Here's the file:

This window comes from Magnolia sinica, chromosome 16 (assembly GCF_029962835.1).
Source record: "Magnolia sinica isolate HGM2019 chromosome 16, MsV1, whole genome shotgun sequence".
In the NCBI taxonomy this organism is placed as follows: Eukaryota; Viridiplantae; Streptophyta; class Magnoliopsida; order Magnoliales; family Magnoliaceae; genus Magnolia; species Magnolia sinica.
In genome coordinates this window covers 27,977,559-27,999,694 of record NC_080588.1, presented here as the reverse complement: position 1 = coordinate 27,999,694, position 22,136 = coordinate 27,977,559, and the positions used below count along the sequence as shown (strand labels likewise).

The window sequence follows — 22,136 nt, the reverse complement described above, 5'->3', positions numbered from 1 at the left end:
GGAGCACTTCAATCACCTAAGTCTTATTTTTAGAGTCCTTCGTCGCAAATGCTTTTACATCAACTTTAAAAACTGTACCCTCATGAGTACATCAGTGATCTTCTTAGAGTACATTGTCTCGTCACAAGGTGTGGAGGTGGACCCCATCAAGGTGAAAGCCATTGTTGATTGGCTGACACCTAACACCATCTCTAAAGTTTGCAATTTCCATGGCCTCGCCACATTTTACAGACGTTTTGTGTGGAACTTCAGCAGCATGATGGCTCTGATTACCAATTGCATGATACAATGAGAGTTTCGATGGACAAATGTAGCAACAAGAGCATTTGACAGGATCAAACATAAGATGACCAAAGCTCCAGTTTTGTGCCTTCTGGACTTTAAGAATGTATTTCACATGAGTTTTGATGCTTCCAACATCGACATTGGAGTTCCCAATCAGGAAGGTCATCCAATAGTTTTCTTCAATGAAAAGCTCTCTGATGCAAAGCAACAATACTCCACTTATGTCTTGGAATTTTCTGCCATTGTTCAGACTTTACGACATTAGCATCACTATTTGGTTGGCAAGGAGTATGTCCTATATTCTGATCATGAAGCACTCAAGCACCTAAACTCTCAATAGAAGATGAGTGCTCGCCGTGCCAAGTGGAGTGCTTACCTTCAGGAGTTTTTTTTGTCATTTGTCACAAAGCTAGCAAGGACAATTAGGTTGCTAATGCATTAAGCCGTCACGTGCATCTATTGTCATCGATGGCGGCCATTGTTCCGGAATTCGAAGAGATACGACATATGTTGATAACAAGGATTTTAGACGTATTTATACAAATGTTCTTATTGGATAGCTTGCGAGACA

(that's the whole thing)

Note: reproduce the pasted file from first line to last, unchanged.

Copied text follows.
This window comes from Magnolia sinica, chromosome 16 (assembly GCF_029962835.1).
Source record: "Magnolia sinica isolate HGM2019 chromosome 16, MsV1, whole genome shotgun sequence".
In the NCBI taxonomy this organism is placed as follows: Eukaryota; Viridiplantae; Streptophyta; class Magnoliopsida; order Magnoliales; family Magnoliaceae; genus Magnolia; species Magnolia sinica.
In genome coordinates this window covers 27,977,559-27,999,694 of record NC_080588.1, presented here as the reverse complement: position 1 = coordinate 27,999,694, position 22,136 = coordinate 27,977,559, and the positions used below count along the sequence as shown (strand labels likewise).

The window sequence follows — 22,136 nt, the reverse complement described above, 5'->3', positions numbered from 1 at the left end:
GGAGCACTTCAATCACCTAAGTCTTATTTTTAGAGTCCTTCGTCGCAAATGCTTTTACATCAACTTTAAAAACTGTACCCTCATGAGTACATCAGTGATCTTCTTAGAGTACATTGTCTCGTCACAAGGTGTGGAGGTGGACCCCATCAAGGTGAAAGCCATTGTTGATTGGCTGACACCTAACACCATCTCTAAAGTTTGCAATTTCCATGGCCTCGCCACATTTTACAGACGTTTTGTGTGGAACTTCAGCAGCATGATGGCTCTGATTACCAATTGCATGATACAATGAGAGTTTCGATGGACAAATGTAGCAACAAGAGCATTTGACAGGATCAAACATAAGATGACCAAAGCTCCAGTTTTGTGCCTTCTGGACTTTAAGAATGTATTTCACATGAGTTTTGATGCTTCCAACATCGACATTGGAGTTCCCAATCAGGAAGGTCATCCAATAGTTTTCTTCAATGAAAAGCTCTCTGATGCAAAGCAACAATACTCCACTTATGTCTTGGAATTTTCTGCCATTGTTCAGACTTTACGACATTAGCATCACTATTTGGTTGGCAAGGAGTATGTCCTATATTCTGATCATGAAGCACTCAAGCACCTAAACTCTCAATAGAAGATGAGTGCTCGCCGTGCCAAGTGGAGTGCTTACCTTCAGGAGTTTTTTTTGTCATTTGTCACAAAGCTAGCAAGGACAATTAGGTTGCTAATGCATTAAGCCGTCACGTGCATCTATTGTCATCGATGGCGGCCATTGTTCCGGAATTCGAAGAGATACGACATATGTTGATAACAAGGATTTTAGACGTATTTATACAAATGTTCTTATTGGATAGCTTGCGAGACA